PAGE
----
treating differentiation of that kind as a paramount constitutional value.

     Second, this is not an article about the "true" nature of the inquisitorial system or what "really" divides it from the ad-versarial system. Nor is it an article about how, if at all, the "adversary" system should be distinguished from an older, premodern "accusatory" system. [FN37] This is not, in short, an exercise in comparative law--either in its old fashioned,

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    taxonomic mode, or in its more modern, model-building mode--and it is not an exercise in legal history. I will draw on scholarship in comparative law and legal history, but only when it bears on my central concerns: how ideas about the inquisitorial system, whether accurate or not, help to shape American criminal procedure, and whether they should con-tinue to play that role.

     Finally, this is not, except tangentially, an article about the general practice of defining a legal system by distinguishing it

    from a foreign system taken as self-evidently inferior--what one scholar of comparative law has called "legal nationalism" [FN38] and another, more sympathetically, has termed "aversive constitutionalism." [FN39] Views on this broader practice are divided. Some people deplore it as an invitation to insularity; [FN40] others praise it as an effective way of "fixing the essential constitutional character of a national polity." [FN41] I incline toward the former view, but I will stay agnostic here

    about the merits of the larger practice. Plainly much depends on the particulars. My focus is on a specific instance of legal nationalism or aversive constitutionalism: the use of the inquisitorial system as a contrast model in American criminal procedure.

    I. Anti-Inquisitorialism at Work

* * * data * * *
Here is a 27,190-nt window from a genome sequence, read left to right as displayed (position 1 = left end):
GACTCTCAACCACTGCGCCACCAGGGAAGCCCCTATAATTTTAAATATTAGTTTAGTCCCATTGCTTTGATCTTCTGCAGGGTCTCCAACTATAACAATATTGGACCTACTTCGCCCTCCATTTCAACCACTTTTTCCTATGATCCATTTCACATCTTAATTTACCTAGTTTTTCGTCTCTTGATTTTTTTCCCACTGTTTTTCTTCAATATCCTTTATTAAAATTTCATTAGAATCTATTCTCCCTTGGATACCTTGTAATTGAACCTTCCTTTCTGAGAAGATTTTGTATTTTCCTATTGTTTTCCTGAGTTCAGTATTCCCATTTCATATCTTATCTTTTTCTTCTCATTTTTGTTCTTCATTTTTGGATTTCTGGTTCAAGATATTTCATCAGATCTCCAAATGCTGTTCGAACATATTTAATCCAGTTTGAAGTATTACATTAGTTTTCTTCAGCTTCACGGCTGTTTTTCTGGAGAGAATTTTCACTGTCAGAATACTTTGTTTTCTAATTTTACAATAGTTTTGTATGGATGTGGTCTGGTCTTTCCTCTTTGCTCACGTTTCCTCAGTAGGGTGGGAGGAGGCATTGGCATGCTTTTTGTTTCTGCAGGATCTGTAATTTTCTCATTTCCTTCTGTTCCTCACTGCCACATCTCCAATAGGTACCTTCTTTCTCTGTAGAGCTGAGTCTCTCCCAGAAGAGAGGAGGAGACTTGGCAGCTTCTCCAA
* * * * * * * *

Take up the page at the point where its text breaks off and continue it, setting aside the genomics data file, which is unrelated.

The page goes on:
Before assessing anti-inquisitorialism as a theme of American criminal procedure, we need to examine it in operation, preferably *1643 in more than one context. We will start with the prominent role that the contrast model of inquisitorial process has played in the Supreme Court's recent reinterpretation of the Confrontation Clause. Then we will consider, in turn, the employment of that contrast model in Blakely v. Washington to invalidate mandatory sentencing schemes that rely on facts found by the trial judge, and in Sanchez-Llamas v. Oregon to justify the application of procedural default rules rejected by the International Court of Justice. Finally, I will discuss the area of criminal procedure in which an-ti-inquisitorialism has been invoked longer and more insistently than in any other: the constitutional regulation of inter-rogations and confessions. In each of these doctrinal areas, and especially in the first, we will need to take some detours in order to understand the context in which anti-inquisitorialism is operating.

A. Anti-Inquisitorialism and Confrontation

     1. Confrontation and Cross-Examination.--The Confrontation Clause of the Sixth Amendment gives every criminal de-fendant "the right . . . to be confronted with the witnesses against him." [FN42] Along with the rest of the Bill of Rights, the

    Sixth Amendment originally applied only to the federal government. [FN43] But like most of the other provisions of the Bill of Rights, the Confrontation Clause was found applicable to the states by the Warren Court, on the theory that it was part of the "due process of law" protected against the states by the Fourteenth Amendment. [FN44]

     The drafters and ratifiers of the Confrontation Clause left little direct evidence of what they intended to require; the clause

    comes to us, the Justices have noted, "on faded parchment." [FN45] Partly as a consequence, there has long been contro-versy about how to interpret the clause--both about what it means to be "confronted" and about who counts as a "witness."

     Letting a defendant "confront" a witness could simply mean having the witness testify in the defendant's presence. Or it could mean giving the defendant a chance to argue directly with the witness, requiring the kind of unstructured, face-to-face "altercation" that was common in early modern criminal trials, both in England and on the *1644 Continent,

    and that some civil law systems still retain. [FN46] But the Supreme Court has long interpreted the Confrontation Clause to guarantee, first and foremost, neither a simple encounter nor an unmediated argument, but something more formal: cross-examination of prosecution witnesses by defense counsel in front of the jury. The constitutional violation in Pointer v. Texas, [FN47] the decision extending the Confrontation Clause to state prosecutions, arose precisely because the defen-dant's only chance to question his alleged victim occurred at a preliminary hearing, before the defendant had been assigned a lawyer. [FN48] The great evidence scholar John Henry Wigmore took cross-examination to be the "main and essential" purpose of confrontation, [FN49] and the Supreme Court has quoted his words and followed his lead. [FN50]